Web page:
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Potocnik and MEPs recognise COST's contribution to ERA

Prominent figures from both the European Commission and the European Parliament sung the praises of COST (European Cooperation in the field of Scientific and Technical Research) at the inauguration of the week-long COST 'A vision for European Science' exhibition at the Europea...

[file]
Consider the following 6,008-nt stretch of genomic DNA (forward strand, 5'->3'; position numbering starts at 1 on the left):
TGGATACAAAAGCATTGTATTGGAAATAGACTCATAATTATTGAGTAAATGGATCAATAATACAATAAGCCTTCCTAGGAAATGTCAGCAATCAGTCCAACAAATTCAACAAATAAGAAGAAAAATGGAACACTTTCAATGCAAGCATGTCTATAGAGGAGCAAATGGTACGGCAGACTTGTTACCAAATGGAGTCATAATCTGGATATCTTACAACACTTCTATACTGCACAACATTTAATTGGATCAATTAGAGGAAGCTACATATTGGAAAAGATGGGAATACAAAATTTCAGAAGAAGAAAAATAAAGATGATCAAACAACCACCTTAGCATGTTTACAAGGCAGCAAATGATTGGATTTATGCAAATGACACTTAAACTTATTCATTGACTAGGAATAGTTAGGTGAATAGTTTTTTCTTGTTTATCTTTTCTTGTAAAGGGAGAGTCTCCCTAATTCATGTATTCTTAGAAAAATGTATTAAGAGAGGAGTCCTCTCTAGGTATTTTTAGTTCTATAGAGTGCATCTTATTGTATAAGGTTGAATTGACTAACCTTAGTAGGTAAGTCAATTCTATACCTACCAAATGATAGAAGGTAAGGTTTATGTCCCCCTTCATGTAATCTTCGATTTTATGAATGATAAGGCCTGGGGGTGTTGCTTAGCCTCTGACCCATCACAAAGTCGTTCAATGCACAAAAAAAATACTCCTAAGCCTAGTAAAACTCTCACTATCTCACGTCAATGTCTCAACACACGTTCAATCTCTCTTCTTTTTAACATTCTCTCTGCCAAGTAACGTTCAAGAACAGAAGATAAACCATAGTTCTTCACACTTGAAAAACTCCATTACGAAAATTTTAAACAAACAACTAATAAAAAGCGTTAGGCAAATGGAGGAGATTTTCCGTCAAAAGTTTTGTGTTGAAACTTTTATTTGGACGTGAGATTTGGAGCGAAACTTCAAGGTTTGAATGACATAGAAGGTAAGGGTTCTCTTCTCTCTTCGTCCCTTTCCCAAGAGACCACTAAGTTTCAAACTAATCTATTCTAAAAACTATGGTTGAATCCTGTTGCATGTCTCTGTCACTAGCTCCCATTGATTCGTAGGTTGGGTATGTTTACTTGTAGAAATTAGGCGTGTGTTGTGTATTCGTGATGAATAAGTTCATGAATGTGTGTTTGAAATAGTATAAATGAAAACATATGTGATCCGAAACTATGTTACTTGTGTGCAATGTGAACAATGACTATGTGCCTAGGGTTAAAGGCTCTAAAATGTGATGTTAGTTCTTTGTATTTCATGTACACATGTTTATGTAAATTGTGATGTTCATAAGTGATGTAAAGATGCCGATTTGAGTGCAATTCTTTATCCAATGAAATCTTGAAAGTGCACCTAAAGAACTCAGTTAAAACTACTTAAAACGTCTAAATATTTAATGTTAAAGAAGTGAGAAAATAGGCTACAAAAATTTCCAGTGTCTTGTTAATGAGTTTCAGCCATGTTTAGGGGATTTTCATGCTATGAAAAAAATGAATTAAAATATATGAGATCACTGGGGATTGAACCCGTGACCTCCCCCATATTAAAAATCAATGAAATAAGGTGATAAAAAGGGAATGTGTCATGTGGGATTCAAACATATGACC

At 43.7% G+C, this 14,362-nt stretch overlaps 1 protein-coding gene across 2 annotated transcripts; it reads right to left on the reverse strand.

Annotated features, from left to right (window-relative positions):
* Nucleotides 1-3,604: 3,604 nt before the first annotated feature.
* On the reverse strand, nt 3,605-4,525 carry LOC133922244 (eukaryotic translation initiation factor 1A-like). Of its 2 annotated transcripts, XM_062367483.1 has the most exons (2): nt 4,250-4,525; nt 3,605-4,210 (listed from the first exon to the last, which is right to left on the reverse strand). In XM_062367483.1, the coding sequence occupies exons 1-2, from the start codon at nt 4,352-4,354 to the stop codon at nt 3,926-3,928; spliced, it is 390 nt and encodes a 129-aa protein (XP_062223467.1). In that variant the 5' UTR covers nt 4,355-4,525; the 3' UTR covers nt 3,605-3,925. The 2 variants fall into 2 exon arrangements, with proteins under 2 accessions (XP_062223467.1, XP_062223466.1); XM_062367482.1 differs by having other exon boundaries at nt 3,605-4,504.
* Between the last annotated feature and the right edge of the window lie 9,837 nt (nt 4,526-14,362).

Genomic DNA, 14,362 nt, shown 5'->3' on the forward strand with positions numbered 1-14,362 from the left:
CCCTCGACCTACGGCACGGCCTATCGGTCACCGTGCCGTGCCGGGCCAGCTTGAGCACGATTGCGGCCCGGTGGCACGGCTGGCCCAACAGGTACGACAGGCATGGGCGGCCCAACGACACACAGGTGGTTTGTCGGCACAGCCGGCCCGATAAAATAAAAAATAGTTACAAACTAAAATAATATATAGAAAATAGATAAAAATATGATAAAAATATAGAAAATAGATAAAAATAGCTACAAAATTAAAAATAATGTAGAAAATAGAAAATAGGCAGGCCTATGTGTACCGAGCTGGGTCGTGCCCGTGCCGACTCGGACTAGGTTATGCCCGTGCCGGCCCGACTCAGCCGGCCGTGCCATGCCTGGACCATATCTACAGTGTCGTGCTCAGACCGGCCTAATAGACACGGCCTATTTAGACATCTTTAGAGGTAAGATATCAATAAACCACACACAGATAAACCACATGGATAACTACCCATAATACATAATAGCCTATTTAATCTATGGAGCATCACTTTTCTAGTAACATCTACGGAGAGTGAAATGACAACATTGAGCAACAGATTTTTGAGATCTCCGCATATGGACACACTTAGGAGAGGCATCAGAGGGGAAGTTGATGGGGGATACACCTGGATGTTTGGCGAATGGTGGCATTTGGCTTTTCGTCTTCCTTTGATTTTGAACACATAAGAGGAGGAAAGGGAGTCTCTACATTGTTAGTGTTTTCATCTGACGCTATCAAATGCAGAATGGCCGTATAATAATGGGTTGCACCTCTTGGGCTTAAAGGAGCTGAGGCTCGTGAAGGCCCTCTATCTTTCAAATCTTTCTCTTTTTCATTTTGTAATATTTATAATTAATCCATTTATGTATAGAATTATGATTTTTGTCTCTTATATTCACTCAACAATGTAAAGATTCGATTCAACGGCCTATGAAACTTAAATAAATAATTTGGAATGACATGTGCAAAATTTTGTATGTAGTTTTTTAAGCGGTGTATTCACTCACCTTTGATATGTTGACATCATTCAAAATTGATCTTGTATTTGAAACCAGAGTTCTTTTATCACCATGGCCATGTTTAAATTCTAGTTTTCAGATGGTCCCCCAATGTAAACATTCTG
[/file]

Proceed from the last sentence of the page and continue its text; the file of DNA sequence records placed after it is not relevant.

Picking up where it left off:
Prominent figures from both the European Commission and the European Parliament sung the praises of COST (European Cooperation in the field of Scientific and Technical Research) at the inauguration of the week-long COST 'A vision for European Science' exhibition at the European Parliament, from 18 April. COST brings together research teams from different countries working on specific topics, and finances the networking of nationally funded activities by supporting meetings, conferences, short term scientific exchanges and outreach activities. The organisation does not fund research itself, but is currently supporting more than 200 'Actions'. Science and Research Commissioner Janez Potocnik agreed with a number of MEPs from the Parliament's Industry, Research and Energy Committee (ITRE) that COST is making a genuine contribution to the European Research Area (ERA), and should continue to do so under the Seventh Framework Programme (FP7). MEP Jerzy Buzek, ITRE's rapporteur on FP7 reassured those present from COST, that although his committee has around 1,300 amendments to the FP7 proposal, none of them will affect COST. On the contrary, some of them may indirectly benefit COST, he said. Reading the words of Pia Locatelli, who was unable to attend, MEP Catherine Trautmann called for COST to receive adequate funding from the European Commission, in line with the increased budget of FP7. 'Competitiveness and excellence will only succeed with a strong research community, and the community needs funding and networking in order to be strong,' she said. This is a view clearly shared by COST. Francesco Fedi, President of the COST Committee of Senior Officials outlined how the organisation hopes to increase the number of actions it funds from 200 to 260 per year from 2007. For this COST will need 280 million euro over four years from FP7, he said. A number of speakers highlighted COST's support for networking. Both Mr Potocnik and Ms Locatelli are enthusiasts for COST's initiatives for networking young researchers, while Giles Chichester, chair of the ITRE committee highlighted the importance of networking for the continued competitiveness of European research. While Europe has a tradition of measuring itself against the US, the US is only too aware of what is now happening in India and China, said Mr Chichester. 'We'd better get in there and network with them,' he continued, referring to Indian and Chinese scientists. In 2004, the COST secretariat moved from the European Commission to the European Science Foundation (ESF). The move should not be seen as a break between COST and the European Commission, Mr Potocnik assured his listeners, speaking of the 'significant potential' of the new partnership, as well as its 'added value'. Bertil Andersson, CEO of the ESF, admitted that there was a lot of scepticism when the COST-ESF partnership was first formed. 'But we have made it a success,' he added. 'In FP6 we built a common platform. In FP7 it's harvest time,' he concluded.